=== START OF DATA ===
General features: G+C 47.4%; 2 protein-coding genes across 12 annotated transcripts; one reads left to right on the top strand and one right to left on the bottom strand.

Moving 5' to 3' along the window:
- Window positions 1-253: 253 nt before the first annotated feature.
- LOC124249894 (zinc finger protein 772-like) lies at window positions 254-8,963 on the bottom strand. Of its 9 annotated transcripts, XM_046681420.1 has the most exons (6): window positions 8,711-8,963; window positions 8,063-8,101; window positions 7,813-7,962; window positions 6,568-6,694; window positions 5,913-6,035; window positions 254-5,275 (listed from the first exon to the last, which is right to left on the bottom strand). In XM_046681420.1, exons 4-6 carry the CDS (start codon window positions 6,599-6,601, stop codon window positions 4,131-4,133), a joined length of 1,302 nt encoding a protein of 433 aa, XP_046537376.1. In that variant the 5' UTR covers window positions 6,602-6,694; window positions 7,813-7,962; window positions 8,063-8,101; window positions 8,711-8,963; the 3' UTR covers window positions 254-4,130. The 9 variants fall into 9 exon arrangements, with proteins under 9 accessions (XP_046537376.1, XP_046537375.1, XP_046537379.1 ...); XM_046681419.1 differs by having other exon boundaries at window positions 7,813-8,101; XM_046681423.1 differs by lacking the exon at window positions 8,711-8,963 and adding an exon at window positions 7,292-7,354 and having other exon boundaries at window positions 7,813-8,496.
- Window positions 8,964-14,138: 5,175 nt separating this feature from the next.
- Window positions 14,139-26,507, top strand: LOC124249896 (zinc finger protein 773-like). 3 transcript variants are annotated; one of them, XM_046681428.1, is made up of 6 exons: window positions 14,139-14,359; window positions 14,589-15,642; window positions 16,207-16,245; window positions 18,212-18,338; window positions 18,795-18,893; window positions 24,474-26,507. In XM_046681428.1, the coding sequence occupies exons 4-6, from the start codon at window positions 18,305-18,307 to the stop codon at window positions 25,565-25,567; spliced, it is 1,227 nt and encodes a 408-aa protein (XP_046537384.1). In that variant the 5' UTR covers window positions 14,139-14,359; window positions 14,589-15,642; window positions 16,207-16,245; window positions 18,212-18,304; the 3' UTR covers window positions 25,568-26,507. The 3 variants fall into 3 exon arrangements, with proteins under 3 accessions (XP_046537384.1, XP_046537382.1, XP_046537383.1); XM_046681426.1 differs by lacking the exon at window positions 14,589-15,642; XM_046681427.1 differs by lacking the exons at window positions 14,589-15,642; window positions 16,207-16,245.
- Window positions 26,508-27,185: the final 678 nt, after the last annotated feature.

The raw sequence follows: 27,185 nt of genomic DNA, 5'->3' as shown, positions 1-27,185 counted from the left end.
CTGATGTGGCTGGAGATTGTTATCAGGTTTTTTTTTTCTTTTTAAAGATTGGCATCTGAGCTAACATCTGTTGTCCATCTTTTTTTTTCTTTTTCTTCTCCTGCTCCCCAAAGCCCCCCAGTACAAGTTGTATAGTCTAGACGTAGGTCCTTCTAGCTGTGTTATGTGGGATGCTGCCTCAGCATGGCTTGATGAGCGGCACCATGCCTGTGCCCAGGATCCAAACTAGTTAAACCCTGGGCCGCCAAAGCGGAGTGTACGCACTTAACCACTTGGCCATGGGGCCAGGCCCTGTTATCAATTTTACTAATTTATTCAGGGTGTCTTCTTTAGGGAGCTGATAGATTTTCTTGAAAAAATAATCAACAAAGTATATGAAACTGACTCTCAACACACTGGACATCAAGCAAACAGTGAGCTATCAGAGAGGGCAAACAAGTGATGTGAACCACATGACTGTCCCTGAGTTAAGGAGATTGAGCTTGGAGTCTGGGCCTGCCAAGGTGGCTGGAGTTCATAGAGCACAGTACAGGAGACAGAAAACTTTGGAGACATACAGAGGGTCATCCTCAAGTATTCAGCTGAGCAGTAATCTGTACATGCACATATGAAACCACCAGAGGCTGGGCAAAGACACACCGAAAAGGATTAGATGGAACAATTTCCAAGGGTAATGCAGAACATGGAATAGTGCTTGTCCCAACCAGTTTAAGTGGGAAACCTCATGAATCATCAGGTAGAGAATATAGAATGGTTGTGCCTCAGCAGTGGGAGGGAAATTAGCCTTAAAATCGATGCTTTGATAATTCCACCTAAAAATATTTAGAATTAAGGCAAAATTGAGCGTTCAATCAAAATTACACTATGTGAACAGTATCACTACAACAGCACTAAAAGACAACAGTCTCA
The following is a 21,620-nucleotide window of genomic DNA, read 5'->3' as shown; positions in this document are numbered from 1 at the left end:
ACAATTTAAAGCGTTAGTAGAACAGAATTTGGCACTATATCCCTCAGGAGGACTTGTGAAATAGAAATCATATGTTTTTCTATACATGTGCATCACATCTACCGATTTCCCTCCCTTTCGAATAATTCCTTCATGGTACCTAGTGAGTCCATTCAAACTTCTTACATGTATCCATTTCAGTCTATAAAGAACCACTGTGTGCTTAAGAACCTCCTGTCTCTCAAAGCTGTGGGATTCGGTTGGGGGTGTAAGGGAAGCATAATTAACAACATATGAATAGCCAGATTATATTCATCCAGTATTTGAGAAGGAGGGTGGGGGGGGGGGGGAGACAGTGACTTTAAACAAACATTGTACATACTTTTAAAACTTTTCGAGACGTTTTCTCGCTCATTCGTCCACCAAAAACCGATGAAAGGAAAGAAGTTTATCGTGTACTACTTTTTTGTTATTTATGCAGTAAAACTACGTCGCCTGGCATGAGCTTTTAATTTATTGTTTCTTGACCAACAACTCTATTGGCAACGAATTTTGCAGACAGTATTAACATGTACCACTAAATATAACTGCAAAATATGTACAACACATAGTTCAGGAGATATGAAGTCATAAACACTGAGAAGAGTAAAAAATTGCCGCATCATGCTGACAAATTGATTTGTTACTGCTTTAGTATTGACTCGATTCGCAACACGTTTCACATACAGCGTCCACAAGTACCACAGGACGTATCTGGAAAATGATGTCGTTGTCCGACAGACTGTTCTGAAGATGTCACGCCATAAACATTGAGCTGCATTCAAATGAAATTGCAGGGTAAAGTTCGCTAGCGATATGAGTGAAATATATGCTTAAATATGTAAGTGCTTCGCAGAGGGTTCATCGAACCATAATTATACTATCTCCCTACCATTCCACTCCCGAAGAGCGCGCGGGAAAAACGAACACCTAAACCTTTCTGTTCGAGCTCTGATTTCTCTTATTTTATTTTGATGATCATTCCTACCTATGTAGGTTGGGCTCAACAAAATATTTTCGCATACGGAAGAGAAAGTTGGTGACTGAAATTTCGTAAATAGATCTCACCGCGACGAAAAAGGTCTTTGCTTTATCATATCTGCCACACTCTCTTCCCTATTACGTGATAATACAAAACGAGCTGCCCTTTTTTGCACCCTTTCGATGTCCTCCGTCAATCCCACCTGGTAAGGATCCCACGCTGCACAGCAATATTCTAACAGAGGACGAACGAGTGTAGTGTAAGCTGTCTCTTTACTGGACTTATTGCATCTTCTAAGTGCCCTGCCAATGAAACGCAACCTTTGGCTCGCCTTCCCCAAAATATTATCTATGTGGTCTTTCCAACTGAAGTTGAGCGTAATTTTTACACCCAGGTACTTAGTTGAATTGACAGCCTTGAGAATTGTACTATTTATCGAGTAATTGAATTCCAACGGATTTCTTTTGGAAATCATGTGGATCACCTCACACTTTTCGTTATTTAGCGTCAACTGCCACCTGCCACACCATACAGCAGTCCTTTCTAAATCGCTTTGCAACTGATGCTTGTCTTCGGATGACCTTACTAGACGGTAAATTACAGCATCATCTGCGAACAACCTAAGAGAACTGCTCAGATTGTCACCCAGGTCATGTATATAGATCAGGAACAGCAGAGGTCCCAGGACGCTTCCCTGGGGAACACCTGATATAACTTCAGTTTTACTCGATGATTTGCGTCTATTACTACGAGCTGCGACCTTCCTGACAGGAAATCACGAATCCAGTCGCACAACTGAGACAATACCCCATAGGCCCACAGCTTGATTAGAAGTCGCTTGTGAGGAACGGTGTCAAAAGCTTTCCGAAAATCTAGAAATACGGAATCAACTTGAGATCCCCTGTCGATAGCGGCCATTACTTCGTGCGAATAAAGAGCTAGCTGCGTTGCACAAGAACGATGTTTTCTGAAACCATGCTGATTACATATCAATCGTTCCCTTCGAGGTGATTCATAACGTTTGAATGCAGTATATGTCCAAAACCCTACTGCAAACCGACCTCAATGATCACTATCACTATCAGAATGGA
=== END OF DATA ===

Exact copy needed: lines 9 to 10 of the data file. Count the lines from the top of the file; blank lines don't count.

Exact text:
CTGATGTGGCTGGAGATTGTTATCAGGTTTTTTTTTTCTTTTTAAAGATTGGCATCTGAGCTAACATCTGTTGTCCATCTTTTTTTTTCTTTTTCTTCTCCTGCTCCCCAAAGCCCCCCAGTACAAGTTGTATAGTCTAGACGTAGGTCCTTCTAGCTGTGTTATGTGGGATGCTGCCTCAGCATGGCTTGATGAGCGGCACCATGCCTGTGCCCAGGATCCAAACTAGTTAAACCCTGGGCCGCCAAAGCGGAGTGTACGCACTTAACCACTTGGCCATGGGGCCAGGCCCTGTTATCAATTTTACTAATTTATTCAGGGTGTCTTCTTTAGGGAGCTGATAGATTTTCTTGAAAAAATAATCAACAAAGTATATGAAACTGACTCTCAACACACTGGACATCAAGCAAACAGTGAGCTATCAGAGAGGGCAAACAAGTGATGTGAACCACATGACTGTCCCTGAGTTAAGGAGATTGAGCTTGGAGTCTGGGCCTGCCAAGGTGGCTGGAGTTCATAGAGCACAGTACAGGAGACAGAAAACTTTGGAGACATACAGAGGGTCATCCTCAAGTATTCAGCTGAGCAGTAATCTGTACATGCACATATGAAACCACCAGAGGCTGGGCAAAGACACACCGAAAAGGATTAGATGGAACAATTTCCAAGGGTAATGCAGAACATGGAATAGTGCTTGTCCCAACCAGTTTAAGTGGGAAACCTCATGAATCATCAGGTAGAGAATATAGAATGGTTGTGCCTCAGCAGTGGGAGGGAAATTAGCCTTAAAATCGATGCTTTGATAATTCCACCTAAAAATATTTAGAATTAAGGCAAAATTGAGCGTTCAATCAAAATTACACTATGTGAACAGTATCACTACAACAGCACTAAAAGACAACAGTCTCA
The following is a 21,620-nucleotide window of genomic DNA, read 5'->3' as shown; positions in this document are numbered from 1 at the left end: